As we’ve seen in the news many times, the value of things like credit card numbers and identity theft bundles drove hackers to seek out customer databases in big corporations, but the cost/benefit ratio for IoT hacks is potentially far greater and is receiving more attention.
Hackers get long term access because the devices are hard to patch, don’t run anti-virus software, and users are oblivious to what you’re doing.
The rewards are huge; stealing an out of date customer list is nothing compared with blackmailing someone with a fleet of wind turbines that you can disable at will from anywhere in the world. That’s exploit CVE-2015-0985, in which turbines made by XZERES would obligingly send anyone the admin password for their control systems if they connected on the default web page. It made life easy for the engineers; easier still for the hackers. There were lessons learned on both sides.
Under your nose
Apart from causing physical damage and putting lives in danger, hackers can re-purpose the embedded software to work on their behalves; some of the biggest cyber attacks in recent months were carried out using botnets; hundreds of thousands of compromised systems in homes and offices working together under the control of hackers. These weren’t computers; they were broadband modems and PLCs. Millions of little boxes with flashing lights that are always connected, always vulnerable, and never checked. What’s yours doing now?
You may not be in charge of a nuclear reactor, but an outdated PLC or embedded Windows XP system controlling a printer in some far flung site is the perfect place to hide the command and control software that attacks something else. Stuxnet infected computers in Iran mainly, but many businesses in other countries suffered because they happened to have the same model of PLC.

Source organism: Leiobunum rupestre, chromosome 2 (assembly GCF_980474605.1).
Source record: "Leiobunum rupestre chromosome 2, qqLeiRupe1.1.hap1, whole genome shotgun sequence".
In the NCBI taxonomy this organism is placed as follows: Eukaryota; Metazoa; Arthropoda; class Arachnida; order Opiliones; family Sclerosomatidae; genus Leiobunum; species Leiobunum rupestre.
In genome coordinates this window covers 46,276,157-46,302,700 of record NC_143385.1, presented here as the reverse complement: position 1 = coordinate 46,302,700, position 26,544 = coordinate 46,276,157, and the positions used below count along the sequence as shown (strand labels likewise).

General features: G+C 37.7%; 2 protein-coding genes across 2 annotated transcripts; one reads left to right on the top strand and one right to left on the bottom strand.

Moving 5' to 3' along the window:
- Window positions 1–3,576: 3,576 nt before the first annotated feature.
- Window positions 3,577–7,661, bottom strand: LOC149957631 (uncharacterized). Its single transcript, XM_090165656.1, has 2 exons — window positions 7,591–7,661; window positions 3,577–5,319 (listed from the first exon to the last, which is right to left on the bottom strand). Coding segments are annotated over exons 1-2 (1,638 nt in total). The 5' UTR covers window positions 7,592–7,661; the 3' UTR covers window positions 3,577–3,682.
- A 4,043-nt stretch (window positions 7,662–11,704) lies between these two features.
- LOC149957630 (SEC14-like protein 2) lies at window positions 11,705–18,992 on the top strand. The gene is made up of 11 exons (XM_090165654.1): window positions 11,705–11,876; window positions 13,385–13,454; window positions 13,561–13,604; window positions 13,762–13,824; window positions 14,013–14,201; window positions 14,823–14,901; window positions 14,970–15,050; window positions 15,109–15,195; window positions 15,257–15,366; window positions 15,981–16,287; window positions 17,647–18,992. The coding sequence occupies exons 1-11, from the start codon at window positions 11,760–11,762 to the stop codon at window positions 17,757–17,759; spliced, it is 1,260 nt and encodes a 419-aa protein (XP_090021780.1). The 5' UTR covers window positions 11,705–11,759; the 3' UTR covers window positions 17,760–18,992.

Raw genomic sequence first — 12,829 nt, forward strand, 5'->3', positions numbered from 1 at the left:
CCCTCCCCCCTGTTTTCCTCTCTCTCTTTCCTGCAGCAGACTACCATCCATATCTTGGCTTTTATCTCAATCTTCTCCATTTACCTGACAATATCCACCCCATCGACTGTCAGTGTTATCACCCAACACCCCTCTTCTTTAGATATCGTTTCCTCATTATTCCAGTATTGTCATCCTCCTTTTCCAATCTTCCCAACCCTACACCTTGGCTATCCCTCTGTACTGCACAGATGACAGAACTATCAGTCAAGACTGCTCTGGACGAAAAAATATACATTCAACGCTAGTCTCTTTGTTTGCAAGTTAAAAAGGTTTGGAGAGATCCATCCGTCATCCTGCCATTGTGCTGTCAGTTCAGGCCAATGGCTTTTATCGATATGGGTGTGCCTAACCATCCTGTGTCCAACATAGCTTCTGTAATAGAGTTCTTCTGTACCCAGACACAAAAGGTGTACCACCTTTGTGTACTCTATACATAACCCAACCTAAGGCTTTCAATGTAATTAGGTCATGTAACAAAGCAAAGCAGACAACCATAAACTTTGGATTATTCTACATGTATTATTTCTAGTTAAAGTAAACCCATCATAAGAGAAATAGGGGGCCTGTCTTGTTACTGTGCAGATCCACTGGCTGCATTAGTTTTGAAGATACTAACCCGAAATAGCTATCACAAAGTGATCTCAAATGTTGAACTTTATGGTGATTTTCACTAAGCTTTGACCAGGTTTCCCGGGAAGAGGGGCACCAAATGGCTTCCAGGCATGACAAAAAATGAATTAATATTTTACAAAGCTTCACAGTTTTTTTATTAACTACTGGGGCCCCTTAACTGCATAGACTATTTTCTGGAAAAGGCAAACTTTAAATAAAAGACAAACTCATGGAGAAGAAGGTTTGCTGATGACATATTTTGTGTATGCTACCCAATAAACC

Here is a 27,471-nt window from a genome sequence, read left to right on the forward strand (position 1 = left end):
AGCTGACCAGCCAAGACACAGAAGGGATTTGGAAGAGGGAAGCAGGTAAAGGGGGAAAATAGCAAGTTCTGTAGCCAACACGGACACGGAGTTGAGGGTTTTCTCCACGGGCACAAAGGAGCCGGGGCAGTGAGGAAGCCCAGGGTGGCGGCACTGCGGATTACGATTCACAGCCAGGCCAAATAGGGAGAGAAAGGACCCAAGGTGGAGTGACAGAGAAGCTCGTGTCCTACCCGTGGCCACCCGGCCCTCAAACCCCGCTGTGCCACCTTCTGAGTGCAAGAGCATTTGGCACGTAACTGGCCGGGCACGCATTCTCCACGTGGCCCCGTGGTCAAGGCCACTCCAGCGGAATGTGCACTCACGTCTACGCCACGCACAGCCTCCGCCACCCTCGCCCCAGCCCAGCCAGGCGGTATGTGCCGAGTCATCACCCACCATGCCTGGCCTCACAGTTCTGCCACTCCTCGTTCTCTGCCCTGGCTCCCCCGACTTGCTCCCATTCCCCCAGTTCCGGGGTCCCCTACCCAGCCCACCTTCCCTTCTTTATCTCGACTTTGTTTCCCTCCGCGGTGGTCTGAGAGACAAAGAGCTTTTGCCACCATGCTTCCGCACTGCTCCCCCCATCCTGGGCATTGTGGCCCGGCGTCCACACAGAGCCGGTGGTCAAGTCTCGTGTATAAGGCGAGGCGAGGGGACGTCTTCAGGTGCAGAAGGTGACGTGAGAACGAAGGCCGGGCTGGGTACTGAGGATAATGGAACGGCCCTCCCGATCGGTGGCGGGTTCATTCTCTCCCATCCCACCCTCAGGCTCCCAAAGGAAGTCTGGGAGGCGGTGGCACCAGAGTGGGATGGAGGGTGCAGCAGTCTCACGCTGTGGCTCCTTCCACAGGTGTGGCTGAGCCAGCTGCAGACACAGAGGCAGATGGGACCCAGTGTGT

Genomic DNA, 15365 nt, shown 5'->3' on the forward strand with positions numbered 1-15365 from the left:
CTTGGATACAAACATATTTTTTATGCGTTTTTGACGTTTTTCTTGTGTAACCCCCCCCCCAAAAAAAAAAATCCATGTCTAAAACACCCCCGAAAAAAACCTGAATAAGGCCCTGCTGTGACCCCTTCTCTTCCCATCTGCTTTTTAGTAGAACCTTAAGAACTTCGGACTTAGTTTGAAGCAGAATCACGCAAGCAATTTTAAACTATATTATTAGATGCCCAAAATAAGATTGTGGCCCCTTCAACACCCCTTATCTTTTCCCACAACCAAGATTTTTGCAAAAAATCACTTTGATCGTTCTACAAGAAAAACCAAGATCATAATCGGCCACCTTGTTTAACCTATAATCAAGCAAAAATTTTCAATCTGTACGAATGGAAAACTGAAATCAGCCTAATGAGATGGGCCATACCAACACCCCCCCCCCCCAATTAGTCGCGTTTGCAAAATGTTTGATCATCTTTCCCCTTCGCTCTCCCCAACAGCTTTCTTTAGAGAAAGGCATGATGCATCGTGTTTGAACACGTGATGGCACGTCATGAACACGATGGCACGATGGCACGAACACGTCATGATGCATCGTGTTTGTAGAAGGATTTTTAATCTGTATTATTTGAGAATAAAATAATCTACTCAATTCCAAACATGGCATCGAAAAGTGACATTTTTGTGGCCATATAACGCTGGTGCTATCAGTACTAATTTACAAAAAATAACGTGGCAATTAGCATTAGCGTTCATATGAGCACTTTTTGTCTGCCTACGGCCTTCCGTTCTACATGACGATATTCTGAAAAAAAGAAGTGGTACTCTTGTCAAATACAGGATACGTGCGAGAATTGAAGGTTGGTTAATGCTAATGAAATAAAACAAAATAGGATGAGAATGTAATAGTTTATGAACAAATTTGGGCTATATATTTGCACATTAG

You’ll need the IT department to work in partnership. Auditing firmware isn’t yet part of the NEBOSH exam; but making sure nothing on the network has a default password is simple enough, and educating your staff about the real-world hazards of a cyber-attack should be as important as toolbox talks on manual handling because in many cases they are the chinks in your armour. The German blast furnace was taken out by a free gift USB drive sent to a random employee. Stuxnet was an email attachment.
The IoT isn’t just for industry. People are inseparable from their smartphones, smart watches, portable hard drives and memory sticks, all of which can be re-purposed to inject viruses and scan your internal networks, sniffing for passwords and reporting back to their unseen masters.
Your IT department should be all too aware of the need to scan emails and change wifi passwords regularly, but if the security camera in your car park is accessible from anywhere and answers to “Password123”, you’re one hop away from chaos.
In a few years time the IoT will invade every aspect of our lives, from internet-enabled swimsuits to wireless cat-feeding stations. Some of it will control your production line, filter your drinking water and keep your doors locked. It will be marketed as efficient and easy to use. It will be promoted at individuals who think SCADA is a brand of car. It will be hacked. It will be watching you. You ought to be watching it as well.